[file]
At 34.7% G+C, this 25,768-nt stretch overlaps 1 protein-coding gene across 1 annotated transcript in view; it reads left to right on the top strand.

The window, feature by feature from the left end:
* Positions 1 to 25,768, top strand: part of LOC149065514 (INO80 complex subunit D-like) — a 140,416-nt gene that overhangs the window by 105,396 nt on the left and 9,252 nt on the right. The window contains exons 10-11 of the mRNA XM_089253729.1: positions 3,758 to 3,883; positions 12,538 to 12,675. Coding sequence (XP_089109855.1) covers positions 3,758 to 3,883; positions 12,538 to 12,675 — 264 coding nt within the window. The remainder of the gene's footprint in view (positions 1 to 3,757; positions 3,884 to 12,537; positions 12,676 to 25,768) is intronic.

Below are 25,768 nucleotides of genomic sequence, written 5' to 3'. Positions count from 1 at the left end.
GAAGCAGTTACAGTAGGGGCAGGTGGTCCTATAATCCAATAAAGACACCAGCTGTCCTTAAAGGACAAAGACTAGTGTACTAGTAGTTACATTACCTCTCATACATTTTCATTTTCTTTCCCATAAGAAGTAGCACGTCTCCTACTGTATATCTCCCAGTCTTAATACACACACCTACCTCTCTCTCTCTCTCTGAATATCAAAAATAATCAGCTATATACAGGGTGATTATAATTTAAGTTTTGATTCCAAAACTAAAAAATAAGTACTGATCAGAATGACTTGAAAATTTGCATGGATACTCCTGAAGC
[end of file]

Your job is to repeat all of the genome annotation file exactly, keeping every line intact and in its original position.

At 34.7% G+C, this 25,768-nt stretch overlaps 1 protein-coding gene across 1 annotated transcript in view; it reads left to right on the top strand.

The window, feature by feature from the left end:
* Positions 1 to 25,768, top strand: part of LOC149065514 (INO80 complex subunit D-like) — a 140,416-nt gene that overhangs the window by 105,396 nt on the left and 9,252 nt on the right. The window contains exons 10-11 of the mRNA XM_089253729.1: positions 3,758 to 3,883; positions 12,538 to 12,675. Coding sequence (XP_089109855.1) covers positions 3,758 to 3,883; positions 12,538 to 12,675 — 264 coding nt within the window. The remainder of the gene's footprint in view (positions 1 to 3,757; positions 3,884 to 12,537; positions 12,676 to 25,768) is intronic.

Below are 25,768 nucleotides of genomic sequence, written 5' to 3'. Positions count from 1 at the left end.
GAAGCAGTTACAGTAGGGGCAGGTGGTCCTATAATCCAATAAAGACACCAGCTGTCCTTAAAGGACAAAGACTAGTGTACTAGTAGTTACATTACCTCTCATACATTTTCATTTTCTTTCCCATAAGAAGTAGCACGTCTCCTACTGTATATCTCCCAGTCTTAATACACACACCTACCTCTCTCTCTCTCTCTGAATATCAAAAATAATCAGCTATATACAGGGTGATTATAATTTAAGTTTTGATTCCAAAACTAAAAAATAAGTACTGATCAGAATGACTTGAAAATTTGCATGGATACTCCTGAAGC